Looking at the past 12 months, our inflation problem - ignored by Ben Bernanke and Company at the Federal Reserve - has mounted. CPI inflation ran at a hot 3.6% over the past year, with the same annualized rate for the past six months.
However, in June, CPI inflation was nonexistent, with the general price level declining by 0.2%. The difference was the big fall in the gasoline index.
CPI inflation also has slowed for three straight months now: 0.5% in March, 0.4% in April, 0.2% in May, and -0.2% in June. That's a welcome trend.
On the flip side, the Bernanke Fed largely concerns itself with so-called "core inflation." That measure, i.e., relative prices excluding food and energy, showed an increase of 0.3% in June. For the past three months, this "core inflation" has stepped up to an annualized rate of 3.2%. This points to inflation actually spreading throughout much of the economy - for example, from energy and food into other arenas - which would not be an unexpected trend.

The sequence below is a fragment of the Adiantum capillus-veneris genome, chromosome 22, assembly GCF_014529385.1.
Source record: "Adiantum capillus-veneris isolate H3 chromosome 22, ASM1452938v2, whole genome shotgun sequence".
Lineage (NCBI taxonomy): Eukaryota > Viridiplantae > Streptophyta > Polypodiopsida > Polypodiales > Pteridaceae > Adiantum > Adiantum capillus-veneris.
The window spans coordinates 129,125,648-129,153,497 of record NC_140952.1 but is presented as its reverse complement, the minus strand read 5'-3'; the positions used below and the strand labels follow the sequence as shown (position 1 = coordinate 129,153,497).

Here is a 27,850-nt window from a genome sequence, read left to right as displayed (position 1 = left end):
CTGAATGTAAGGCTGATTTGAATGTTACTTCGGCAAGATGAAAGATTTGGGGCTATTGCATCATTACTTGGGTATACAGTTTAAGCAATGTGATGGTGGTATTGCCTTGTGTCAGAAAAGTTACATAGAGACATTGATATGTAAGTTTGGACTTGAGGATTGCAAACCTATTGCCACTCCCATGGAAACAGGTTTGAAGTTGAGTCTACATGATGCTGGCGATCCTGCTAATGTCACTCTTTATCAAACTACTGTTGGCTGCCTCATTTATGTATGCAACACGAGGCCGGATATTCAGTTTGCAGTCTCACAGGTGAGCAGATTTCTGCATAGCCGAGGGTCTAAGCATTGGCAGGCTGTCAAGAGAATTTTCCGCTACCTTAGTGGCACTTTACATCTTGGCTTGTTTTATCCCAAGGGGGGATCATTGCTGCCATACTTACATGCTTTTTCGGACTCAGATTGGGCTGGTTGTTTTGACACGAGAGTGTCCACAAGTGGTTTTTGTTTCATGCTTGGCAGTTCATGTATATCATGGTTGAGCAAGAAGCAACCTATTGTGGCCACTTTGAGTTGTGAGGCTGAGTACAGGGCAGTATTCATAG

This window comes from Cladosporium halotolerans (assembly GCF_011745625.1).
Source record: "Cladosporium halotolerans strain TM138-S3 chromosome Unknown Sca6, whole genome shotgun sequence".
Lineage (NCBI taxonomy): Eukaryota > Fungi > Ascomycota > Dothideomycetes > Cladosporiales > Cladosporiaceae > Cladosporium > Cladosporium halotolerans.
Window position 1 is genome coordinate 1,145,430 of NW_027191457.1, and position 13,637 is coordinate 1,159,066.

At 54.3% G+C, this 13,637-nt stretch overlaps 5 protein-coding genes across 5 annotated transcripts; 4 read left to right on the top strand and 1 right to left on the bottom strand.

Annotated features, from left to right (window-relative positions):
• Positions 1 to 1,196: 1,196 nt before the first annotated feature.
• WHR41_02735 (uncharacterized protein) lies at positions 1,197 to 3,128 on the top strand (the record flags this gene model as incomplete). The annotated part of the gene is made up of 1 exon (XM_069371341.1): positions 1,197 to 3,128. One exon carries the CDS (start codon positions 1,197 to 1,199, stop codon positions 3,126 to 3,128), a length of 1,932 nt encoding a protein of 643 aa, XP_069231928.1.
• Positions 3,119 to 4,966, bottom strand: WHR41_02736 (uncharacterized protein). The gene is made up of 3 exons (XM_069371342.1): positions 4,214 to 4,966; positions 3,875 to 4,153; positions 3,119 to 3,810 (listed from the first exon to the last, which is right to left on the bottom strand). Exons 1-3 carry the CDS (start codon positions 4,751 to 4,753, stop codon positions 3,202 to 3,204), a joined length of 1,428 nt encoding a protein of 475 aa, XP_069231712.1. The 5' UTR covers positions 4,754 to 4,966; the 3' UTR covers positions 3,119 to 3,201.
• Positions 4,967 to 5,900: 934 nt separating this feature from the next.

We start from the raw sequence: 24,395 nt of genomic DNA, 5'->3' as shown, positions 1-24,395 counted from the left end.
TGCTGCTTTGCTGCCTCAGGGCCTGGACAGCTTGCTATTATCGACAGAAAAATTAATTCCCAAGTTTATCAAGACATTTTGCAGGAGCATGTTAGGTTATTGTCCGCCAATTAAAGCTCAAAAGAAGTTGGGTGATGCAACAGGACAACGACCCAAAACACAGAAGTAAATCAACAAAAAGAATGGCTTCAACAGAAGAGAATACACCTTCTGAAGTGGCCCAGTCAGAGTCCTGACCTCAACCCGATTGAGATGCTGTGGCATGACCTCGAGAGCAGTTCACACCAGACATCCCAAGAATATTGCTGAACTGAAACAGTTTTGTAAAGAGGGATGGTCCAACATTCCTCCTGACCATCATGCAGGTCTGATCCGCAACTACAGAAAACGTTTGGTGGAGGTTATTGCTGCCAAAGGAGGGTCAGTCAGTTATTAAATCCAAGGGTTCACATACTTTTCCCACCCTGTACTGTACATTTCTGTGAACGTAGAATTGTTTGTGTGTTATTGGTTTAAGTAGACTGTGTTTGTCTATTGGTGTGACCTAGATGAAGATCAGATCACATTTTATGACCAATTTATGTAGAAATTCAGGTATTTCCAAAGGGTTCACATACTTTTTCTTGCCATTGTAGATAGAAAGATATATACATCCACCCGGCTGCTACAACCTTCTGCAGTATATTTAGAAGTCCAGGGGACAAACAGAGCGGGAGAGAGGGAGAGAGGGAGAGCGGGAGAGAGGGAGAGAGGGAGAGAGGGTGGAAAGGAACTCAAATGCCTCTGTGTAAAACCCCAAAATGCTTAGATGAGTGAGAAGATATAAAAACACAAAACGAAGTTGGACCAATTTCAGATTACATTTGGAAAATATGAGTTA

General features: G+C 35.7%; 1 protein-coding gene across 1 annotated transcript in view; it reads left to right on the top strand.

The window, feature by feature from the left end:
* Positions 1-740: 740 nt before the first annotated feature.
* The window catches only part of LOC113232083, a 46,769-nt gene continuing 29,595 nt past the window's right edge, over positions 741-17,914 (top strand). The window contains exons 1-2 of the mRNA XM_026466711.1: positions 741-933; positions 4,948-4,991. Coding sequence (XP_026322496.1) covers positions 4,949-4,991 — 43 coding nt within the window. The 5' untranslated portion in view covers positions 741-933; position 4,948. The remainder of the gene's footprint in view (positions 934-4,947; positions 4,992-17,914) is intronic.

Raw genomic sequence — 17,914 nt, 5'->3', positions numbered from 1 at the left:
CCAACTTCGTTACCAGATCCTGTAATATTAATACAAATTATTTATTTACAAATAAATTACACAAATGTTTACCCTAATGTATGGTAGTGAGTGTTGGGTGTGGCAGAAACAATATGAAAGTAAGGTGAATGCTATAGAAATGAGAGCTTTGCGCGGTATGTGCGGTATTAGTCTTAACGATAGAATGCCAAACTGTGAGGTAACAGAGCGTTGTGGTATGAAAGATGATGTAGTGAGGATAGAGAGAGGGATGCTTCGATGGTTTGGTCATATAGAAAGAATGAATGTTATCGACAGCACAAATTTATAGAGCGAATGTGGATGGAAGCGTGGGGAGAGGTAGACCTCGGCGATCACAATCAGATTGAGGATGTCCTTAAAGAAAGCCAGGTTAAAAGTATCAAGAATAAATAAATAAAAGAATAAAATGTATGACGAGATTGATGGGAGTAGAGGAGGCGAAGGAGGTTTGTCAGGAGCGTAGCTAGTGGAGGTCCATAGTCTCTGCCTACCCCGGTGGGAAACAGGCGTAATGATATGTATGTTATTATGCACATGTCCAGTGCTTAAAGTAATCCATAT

So, looking ahead, what should we expect? In the end, inflation is a monetary phenomenon. That is, too much money chasing too few goods, or the growth in the money supply running ahead of money demand. Given the Fed's lack of concern over inflation for nearly three years now, as exhibited by its unprecedented expansion of the monetary base, there's little reason to think that we are out of the inflation woods.
Raymond J. Keating is chief economist for the Small Business & Entrepreneurship Council